Martin Luther King is quoted to have said that the “arc of history is long and it bends towards justice”. Therefore, it is imminent that all oppressed people will eventually rise up and demand their rights to equality. This lesson was related in a previous Go Lean commentary:

So “change is gonna come“; it would be wiser for opponents to just concede that fact. This is a lesson for the Caribbean to learn from military strategies: if combatants know that the end result of a fight would be imminent defeat, they should not fight; rather they should just concede and negotiate favorable terms of surrender.

Let’s consider gender equality … there have actually been real ‘Battles of the Sexes’, where the end results have benefited women – to the victor goes the spoils.

… we need those empowerments in the Caribbean too; we need our local opposition to concede – without a battle – that they cannot win in abusing others.

The subject of fostering gender equality is not new to this Go Lean movement. See this sample list of previous blog-commentaries that have elaborated on this subject of women, their vote and their voice: Learn about the ‘Most Powerful Woman in the World’ Women Empowerment – Accepting Black Women ‘As Is’ Women Empowerment – Power of ‘Her’ Wallet Women Empowerment – We need “Sheroes” in Facts and Fiction Gender Equity without a ‘Battle of the Sexes’ Life imitating Art – Lean-in for ‘Wonder Woman Day’ Women Get Ready for New Lean-In Campaign Bahamas Referendum Outcome: Impact on the ‘Brain Drain’ Women in Politics – Yes, They Can! Role Model – #FatGirlsCan – Empowering Women ‘Good Hair’ and the Strong Black Woman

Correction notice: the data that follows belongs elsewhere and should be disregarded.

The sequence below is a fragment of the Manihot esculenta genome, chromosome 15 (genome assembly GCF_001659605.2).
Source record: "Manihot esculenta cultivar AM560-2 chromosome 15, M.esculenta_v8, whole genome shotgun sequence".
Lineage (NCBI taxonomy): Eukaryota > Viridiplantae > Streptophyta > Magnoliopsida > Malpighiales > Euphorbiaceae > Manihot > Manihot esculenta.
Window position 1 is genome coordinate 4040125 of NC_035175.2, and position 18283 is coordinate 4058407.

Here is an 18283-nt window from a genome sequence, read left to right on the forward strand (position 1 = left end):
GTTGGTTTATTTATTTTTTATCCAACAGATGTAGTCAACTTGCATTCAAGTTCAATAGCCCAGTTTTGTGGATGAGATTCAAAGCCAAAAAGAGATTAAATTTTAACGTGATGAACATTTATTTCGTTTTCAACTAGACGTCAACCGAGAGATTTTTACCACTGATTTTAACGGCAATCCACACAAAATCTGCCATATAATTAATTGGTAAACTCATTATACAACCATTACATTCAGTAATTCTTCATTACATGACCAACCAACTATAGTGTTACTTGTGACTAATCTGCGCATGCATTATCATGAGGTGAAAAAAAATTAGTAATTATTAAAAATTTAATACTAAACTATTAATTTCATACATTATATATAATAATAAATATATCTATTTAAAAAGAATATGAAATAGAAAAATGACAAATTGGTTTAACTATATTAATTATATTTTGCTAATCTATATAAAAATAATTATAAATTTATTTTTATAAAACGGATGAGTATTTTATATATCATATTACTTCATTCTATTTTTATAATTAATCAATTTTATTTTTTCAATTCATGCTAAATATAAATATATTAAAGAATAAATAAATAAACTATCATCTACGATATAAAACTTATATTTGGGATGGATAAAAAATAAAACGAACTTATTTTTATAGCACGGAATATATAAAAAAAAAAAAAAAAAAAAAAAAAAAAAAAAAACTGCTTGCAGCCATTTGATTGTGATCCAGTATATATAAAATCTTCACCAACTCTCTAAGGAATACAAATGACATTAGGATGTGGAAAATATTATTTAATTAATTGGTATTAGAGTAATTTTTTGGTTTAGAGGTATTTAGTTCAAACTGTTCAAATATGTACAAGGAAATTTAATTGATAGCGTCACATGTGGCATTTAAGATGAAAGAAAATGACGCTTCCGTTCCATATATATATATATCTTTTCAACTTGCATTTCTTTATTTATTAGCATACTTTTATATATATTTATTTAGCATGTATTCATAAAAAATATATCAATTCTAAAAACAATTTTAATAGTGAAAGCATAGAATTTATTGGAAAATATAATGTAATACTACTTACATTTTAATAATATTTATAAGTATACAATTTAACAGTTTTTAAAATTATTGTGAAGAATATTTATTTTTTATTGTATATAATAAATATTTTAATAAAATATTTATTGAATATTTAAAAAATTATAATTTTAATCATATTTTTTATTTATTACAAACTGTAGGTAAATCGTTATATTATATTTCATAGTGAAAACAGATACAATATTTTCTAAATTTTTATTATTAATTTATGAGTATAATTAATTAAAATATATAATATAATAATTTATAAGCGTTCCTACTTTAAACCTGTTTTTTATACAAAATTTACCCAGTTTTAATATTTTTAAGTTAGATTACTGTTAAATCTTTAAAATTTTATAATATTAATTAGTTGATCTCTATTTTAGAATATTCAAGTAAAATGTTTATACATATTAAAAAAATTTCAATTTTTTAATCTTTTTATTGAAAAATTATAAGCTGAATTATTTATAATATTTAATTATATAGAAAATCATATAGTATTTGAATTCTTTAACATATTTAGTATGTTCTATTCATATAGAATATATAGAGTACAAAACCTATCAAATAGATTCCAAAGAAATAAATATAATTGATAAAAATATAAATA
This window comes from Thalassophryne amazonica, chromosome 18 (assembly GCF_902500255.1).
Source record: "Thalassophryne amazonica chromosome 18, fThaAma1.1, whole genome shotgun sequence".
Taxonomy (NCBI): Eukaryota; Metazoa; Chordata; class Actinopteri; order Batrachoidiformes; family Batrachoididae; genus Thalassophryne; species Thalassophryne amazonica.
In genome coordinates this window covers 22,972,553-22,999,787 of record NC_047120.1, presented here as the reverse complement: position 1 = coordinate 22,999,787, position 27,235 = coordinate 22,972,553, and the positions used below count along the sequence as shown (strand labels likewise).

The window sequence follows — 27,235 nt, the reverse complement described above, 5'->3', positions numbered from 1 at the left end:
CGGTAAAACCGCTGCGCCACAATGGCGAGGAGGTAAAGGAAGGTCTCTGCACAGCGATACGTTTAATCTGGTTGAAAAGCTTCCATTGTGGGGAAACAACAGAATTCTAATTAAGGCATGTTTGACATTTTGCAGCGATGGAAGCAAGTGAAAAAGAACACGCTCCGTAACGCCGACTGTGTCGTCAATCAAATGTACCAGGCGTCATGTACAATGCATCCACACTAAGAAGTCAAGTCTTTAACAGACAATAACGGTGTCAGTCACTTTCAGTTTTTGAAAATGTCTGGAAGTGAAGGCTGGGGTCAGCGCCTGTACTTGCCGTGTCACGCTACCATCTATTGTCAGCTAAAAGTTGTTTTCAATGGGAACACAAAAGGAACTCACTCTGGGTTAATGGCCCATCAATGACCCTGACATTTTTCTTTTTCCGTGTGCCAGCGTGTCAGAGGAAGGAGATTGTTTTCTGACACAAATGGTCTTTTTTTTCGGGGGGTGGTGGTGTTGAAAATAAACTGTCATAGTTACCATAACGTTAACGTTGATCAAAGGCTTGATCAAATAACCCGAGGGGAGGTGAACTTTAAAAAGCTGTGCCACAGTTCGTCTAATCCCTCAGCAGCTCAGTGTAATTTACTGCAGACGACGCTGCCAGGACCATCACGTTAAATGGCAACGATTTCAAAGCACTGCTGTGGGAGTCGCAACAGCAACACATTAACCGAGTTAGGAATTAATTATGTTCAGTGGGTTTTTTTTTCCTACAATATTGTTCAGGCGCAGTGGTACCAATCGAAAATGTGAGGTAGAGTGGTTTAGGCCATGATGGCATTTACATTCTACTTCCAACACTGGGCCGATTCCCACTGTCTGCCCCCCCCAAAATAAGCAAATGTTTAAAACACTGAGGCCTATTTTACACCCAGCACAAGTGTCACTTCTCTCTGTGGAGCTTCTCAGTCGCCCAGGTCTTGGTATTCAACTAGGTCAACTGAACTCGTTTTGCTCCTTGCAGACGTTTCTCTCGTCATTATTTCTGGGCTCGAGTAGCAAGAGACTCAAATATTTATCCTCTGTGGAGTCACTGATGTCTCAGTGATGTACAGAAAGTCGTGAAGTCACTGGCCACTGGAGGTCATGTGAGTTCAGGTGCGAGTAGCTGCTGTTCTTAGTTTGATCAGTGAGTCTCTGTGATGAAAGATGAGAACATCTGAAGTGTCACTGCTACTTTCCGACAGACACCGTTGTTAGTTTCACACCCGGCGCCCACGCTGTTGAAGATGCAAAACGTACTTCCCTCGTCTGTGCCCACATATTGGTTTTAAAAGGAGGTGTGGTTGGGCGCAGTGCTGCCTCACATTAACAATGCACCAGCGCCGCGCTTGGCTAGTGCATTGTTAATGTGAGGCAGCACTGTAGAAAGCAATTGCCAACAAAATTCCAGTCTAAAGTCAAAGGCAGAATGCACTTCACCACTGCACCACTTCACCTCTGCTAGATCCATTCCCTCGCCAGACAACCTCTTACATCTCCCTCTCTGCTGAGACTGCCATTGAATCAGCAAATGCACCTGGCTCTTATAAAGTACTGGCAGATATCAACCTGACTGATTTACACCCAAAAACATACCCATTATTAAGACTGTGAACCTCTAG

The Go Lean movement have always advocated for the full participation of girls and women in Caribbean society. We look forward to that participation in our economic, security and governing engines. Yes, women in business; yes, women in the military and police forces; and yes, women in government.

Yes, we can …

100 years and still only mild progress. We must do better – transformations do not readily manifest for us; our orthodoxy is stubborn:

i.e. The Bahamas did not grant the same right to vote until 1961.